Re: question about IO-sched

From: Corrado Zoccolo
Date: Wed Jul 18 2012 - 02:51:19 EST

On Sun, Jul 15, 2012 at 9:08 AM, gaoqiang <gaoqiangscut@xxxxxxxxx> wrote:
> many thanks. but why the sys_read operation hangs on sync_page ? there are
> still
> many free memory.I mean ,the actually free memory,excluding the various
> kinds of
> caches or buffers. explains sync_page:
> ->sync_page() is an awful misnomer. Usually, when page IO operation is
> requested by calling ->writepage() or ->readpage(), file-system queues
> IO request (e.g., disk-based file system may do this my calling
> submit_bio()), but underlying device driver does not proceed with this
> IO immediately, because IO scheduling is more efficient when there are
> multiple requests in the queue.
> Only when something really wants to wait for IO completion
> (wait_on_page_{locked,writeback}() are used to wait for read and write
> completion respectively) IO queue is processed. To do this
> wait_on_page_bit() calls ->sync_page() (see block_sync_page()---standard
> implementation of ->sync_page() for disk-based file systems).
> So, semantics of ->sync_page() are roughly "kick underlying storage
> driver to actually perform all IO queued for this page, and, maybe, for
> other pages on this device too".

It is expected that sys_read will wait until the data is available for
the process.
If you don't want to wait (because you can do other stuff in the mean
time, including queuing other I/O operations), you can use aio_read.
The kernel will notify your process when the operation completes and
the data is available in memory.


> å Fri, 13 Jul 2012 22:15:31 +0800ïCorrado Zoccolo <czoccolo@xxxxxxxxx> åé:
>> Hi,
>> the catch is that writes are "fire and forget", so they keep accumulating
>> in the I/O sched, and there is always plenty of them to schedule (unless
>> you explicitly make sync writes).
>> The reader, instead, waits for the result of each read operation before
>> scheduling a new read, so there is at most one outstanding read, and some
>> time nothing.
>> The deadline scheduler is work conserving, meaning that it never leaves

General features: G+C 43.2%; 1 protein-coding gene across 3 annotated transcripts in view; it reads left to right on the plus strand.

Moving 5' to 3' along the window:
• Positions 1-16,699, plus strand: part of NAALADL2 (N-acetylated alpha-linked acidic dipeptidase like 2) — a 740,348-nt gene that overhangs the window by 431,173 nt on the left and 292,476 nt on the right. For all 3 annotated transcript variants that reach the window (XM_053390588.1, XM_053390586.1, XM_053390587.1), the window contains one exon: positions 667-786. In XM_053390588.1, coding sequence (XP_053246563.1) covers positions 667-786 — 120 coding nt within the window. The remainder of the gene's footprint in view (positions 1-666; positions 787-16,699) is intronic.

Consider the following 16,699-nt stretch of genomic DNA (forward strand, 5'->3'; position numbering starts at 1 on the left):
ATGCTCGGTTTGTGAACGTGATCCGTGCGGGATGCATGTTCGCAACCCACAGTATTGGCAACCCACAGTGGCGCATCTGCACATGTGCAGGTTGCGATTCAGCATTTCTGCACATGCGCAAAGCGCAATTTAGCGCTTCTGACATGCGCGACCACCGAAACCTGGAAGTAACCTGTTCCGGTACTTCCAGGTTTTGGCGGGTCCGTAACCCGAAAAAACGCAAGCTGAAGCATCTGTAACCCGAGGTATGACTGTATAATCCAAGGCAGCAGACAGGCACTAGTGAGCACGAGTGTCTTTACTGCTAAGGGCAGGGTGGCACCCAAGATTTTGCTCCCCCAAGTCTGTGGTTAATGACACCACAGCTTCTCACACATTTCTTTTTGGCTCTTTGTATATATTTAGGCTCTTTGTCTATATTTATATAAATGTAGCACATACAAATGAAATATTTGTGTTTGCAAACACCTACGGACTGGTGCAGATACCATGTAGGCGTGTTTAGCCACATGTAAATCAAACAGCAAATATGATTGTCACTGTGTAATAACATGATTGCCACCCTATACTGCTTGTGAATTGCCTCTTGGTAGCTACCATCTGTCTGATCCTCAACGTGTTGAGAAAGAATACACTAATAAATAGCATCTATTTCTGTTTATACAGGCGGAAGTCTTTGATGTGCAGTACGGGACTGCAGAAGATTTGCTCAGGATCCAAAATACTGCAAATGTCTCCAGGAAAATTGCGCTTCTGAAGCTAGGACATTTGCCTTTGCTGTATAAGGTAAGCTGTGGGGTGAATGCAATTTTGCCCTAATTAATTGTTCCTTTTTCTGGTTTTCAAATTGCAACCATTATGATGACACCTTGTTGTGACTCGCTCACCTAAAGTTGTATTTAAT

>> the
>> disk idle when there is work queued, and most of the time after an
>> operation completes, there is only write work queued, so you see much
>> more
>> writes being sent to the device.
>> Only schedulers that delay writes waiting for reads (as Anticipatory in
>> old
>> kernels, and now CFQ) can achieve higher read to write ratios.
>> Cheers
>> Corrado
>> On Thu, Jul 12, 2012 at 11:01 AM, gaoqiang <gaoqiangscut@xxxxxxxxx>
>> wrote:
>>> Hi,all
>>> I have long known that deadline is read-prefered. but a simple
>>> test gives the opposite result.
>>> with two processes running at the same time,one for read and one
>>> for write.actually,they did nothing bug IO operation.
>>> while(true)
>>> {
>>> read();
>>> }
>>> the other:
>>> while(true)
>>> {
>>> write();
>>> }
>>> with deadline IO-sched and ext4 a result, read
>>> ratio was about below 3M/s.and write about 100M/s. I have tested both
>>> kernel-2.6.18 and kernel-2.6.32,getting the same result.
>>> I add some debug information in the kernel and recompile,found
>>> that,it has little to do with IO-sched layer because read request
>>> dropped
>>> into deadline was 5% of write request .from /proc/<pid>/stack,the read
>>> process hands on sync_page most of the time.
>>> what is the matter ? anyone help me ?
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> äç Opera éåæççåéäåæçå:


dott. Corrado Zoccolo mailto:czoccolo@xxxxxxxxx
PhD - Department of Computer Science - University of Pisa, Italy
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